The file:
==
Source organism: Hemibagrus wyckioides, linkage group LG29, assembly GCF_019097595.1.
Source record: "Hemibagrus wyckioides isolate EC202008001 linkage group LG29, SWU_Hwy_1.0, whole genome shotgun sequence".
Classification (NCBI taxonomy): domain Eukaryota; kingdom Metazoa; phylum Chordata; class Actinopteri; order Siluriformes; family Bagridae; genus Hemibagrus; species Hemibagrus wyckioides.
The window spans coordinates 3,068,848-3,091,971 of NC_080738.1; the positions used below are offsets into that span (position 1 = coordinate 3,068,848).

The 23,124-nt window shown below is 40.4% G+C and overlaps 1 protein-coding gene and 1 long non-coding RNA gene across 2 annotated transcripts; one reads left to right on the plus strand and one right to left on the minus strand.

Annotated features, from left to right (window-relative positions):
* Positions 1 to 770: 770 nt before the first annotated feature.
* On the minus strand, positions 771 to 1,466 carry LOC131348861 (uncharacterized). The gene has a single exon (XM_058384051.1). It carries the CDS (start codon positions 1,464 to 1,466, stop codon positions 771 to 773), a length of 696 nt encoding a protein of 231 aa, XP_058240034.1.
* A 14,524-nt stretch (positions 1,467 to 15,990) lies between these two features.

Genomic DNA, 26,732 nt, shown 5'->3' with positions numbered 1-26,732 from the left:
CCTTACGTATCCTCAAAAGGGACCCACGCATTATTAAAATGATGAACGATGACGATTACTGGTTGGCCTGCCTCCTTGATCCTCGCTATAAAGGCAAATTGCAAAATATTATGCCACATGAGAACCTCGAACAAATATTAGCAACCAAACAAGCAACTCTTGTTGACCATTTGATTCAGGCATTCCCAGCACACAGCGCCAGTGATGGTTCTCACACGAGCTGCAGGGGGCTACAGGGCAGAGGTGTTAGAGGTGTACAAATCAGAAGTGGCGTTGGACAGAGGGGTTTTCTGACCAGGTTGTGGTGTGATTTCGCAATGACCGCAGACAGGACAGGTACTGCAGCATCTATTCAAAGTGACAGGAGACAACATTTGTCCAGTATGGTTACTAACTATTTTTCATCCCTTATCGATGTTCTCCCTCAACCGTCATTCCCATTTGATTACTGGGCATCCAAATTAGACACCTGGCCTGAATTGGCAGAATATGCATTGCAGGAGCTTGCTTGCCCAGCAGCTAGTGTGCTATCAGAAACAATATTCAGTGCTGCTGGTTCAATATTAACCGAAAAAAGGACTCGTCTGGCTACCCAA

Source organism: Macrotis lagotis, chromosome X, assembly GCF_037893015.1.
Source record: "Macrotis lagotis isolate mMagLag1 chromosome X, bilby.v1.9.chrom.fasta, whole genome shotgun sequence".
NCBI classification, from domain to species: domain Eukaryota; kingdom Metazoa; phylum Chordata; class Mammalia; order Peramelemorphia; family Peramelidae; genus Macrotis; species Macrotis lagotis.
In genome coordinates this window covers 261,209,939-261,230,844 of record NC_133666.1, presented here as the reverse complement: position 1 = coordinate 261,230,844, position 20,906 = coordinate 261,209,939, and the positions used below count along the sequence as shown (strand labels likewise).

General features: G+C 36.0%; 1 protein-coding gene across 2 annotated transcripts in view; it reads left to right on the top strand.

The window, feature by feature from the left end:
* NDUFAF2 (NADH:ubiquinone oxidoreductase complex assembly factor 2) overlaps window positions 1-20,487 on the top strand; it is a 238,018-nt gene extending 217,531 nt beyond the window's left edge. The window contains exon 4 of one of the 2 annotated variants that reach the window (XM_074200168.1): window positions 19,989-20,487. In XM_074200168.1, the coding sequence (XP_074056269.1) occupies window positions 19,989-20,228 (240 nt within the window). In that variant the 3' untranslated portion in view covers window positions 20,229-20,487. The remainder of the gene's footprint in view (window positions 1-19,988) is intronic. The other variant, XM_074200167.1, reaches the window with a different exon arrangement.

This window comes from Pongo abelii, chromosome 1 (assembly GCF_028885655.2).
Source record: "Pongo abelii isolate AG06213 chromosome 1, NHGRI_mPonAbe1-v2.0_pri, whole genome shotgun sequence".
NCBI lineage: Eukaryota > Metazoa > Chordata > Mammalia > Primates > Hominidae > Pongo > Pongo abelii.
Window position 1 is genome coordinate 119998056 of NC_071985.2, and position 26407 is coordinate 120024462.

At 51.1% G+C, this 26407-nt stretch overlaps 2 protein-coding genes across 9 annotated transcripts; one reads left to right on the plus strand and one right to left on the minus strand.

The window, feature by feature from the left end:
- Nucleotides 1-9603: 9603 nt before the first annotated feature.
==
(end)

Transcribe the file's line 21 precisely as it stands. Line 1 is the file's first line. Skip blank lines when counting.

NCBI lineage: Eukaryota > Metazoa > Chordata > Mammalia > Primates > Hominidae > Pongo > Pongo abelii.